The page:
A promising treatment for kidney cancer


It’s a case of kill the cancer, save the kidney.

More than 2,000 Canadians are diagnosed with kidney cancer each year. The standard treatment for renal cancer is total or partial nephrectomy – major surgery that removes the whole or part of the kidney.

With the improvement of medical imaging techniques, the detection of small renal tumours has increased, and new, less invasive procedures for their treatment have emerged. These include laparoscopic partial nephrectomy, cryoablation, high-intensity ultrasound and radiofrequency ablation (RFA).

RFA zaps kidney cancers with electrical currents, causing the tumors to disintegrate without the need for surgery. During the short (15-20 min.) treatment, patients are under general anesthesia. Guided by computed tomography (CT) or ultrasound, a thin needle is inserted through the skin and into a tumor. Electrodes deployed through the needle deliver electrical energy that heats and destroys the tumor.

“We use temperatures as high as 105¡C,” said St. Joseph’s Healthcare Hamilton urologist Dr. Eddie Matsumoto. “The heat is induced using high-frequency alternating current applied to generate ionic agitation. This latest technology cooks the tumour and cuts off its blood supply. A biopsy follow up shows that there is no cellular function, the tumour is dead.”

High school vice-principal Paul Clinton recently agreed to become one of the first patients in Canada to undergo laparoscopic RFA. As a smoker he’d been waiting for something to hit. After he was diagnosed with kidney cancer he thought, “This is it. But I feel completely blessed that the lesion on my kidney was discovered early and that Dr. Matsumoto was here to treat me.”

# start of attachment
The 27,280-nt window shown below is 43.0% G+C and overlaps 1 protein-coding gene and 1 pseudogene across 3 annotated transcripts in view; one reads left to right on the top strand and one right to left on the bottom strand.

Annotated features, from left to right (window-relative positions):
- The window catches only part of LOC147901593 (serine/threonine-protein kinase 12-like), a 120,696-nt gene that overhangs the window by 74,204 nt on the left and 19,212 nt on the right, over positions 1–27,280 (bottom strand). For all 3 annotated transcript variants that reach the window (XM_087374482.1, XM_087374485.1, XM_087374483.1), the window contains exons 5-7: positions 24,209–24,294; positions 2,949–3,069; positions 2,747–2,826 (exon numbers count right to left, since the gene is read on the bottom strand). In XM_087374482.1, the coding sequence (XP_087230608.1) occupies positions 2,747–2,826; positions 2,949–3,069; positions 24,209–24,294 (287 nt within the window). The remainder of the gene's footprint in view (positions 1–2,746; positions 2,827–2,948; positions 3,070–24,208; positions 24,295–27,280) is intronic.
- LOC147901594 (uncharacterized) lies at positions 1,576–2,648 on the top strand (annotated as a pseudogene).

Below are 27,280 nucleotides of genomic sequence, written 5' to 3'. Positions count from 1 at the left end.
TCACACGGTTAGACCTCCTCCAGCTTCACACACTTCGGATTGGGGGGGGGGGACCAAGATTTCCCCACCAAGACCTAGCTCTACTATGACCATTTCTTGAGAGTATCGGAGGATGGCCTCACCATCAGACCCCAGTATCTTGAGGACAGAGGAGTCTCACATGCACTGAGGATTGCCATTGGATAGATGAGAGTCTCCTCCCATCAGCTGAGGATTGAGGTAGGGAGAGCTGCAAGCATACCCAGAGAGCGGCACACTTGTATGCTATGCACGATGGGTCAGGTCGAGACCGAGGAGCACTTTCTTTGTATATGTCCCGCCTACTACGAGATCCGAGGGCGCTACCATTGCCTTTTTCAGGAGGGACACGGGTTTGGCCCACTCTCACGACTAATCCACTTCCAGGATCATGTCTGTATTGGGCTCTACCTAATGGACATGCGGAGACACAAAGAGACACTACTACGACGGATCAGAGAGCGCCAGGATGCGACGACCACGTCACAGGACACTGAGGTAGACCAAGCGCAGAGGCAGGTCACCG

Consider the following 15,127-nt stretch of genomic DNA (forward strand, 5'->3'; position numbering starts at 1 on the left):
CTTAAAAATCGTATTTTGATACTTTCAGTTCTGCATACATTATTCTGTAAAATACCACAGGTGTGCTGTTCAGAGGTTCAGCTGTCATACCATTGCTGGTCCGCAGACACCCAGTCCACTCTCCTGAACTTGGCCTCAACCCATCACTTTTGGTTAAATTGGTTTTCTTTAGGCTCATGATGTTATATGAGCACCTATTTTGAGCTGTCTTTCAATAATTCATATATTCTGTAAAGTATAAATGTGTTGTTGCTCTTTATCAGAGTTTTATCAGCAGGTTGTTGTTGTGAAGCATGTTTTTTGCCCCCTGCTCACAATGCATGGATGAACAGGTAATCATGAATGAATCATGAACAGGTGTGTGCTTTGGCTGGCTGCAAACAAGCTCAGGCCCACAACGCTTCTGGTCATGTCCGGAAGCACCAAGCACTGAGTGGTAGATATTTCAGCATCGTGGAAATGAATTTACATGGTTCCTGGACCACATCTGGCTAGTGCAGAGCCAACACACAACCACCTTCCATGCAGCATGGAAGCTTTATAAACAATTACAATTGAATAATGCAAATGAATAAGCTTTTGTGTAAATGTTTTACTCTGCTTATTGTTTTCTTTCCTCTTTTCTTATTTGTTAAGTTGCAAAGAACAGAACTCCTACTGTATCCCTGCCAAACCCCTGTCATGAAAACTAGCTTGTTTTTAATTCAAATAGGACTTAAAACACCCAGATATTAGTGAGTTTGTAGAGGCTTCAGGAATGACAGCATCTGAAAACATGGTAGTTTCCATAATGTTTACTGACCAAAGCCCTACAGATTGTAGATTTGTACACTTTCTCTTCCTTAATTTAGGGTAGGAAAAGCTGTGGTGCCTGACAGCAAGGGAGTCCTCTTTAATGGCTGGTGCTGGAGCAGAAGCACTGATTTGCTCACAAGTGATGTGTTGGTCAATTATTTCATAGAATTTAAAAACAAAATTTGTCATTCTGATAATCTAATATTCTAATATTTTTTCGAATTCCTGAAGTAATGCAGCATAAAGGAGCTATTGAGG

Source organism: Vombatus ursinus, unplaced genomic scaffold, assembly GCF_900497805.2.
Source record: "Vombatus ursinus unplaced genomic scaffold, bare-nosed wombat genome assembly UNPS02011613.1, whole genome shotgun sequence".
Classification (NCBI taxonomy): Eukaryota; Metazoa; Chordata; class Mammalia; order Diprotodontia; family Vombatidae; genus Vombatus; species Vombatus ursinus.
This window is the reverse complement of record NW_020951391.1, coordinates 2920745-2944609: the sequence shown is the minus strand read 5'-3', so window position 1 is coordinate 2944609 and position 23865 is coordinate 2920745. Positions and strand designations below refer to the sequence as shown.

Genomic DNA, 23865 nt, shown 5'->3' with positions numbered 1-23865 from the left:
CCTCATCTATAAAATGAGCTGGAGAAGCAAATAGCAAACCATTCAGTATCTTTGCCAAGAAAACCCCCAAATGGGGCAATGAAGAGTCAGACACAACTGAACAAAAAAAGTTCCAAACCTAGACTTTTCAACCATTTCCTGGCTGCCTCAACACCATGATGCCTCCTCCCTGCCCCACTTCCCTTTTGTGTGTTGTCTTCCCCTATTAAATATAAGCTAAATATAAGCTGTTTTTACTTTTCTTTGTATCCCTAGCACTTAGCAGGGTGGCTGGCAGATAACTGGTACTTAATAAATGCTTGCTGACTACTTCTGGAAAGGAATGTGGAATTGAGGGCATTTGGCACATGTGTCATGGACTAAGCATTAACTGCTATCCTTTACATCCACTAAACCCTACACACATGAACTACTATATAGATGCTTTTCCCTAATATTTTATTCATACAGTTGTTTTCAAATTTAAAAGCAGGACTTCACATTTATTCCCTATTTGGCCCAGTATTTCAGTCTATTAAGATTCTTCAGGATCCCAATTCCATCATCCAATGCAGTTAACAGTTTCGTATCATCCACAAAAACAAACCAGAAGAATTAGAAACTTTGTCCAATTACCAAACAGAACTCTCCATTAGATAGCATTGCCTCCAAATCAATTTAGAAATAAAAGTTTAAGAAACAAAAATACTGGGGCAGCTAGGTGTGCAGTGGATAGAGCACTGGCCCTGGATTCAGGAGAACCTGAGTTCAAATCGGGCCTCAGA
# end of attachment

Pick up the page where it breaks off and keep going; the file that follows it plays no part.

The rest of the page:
After treatment, patients spend a night in the hospital and go home the next day. The procedure can be repeated if new cancer appears. Over the following months, dead cells turn into a harmless scar.

Dr. Matsumoto is excited by the treatment. “The biggest benefit is that you’re maintaining the rest of the normal kidney, focusing only on the tumour itself.”

Radiofrequency ablation has also been used on liver, lung, bone and prostate cancers.

Not everyone is suitable for RFA. Surgery, such as partial nephrectomy and laparoscopic partial nephrectomy, laparoscopic nephrectomy and open nephrectomy, remains the treatment of choice (‘the gold standard’) for most kidney tumors; however, there are patients for whom radiofrequency ablation is the better choice. These include patients who have only one kidney, patients who have other medical conditions which might prevent surgery, and patients with multiple or deep-seated tumours. RFA is an option for patients with tumours that are less than 4cm in diameter.

“We compare everything we do to the gold standard,” said Dr. Matsumoto. “RFA is still an investigative procedure. But we’re in the business of optimizing treatment for our patients, and this treatment is an adjunct to the other procedures we offer at St. Joseph’s. Technology like this, which is non-invasive, is very appealing. A select group of patients will really benefit from RFA.”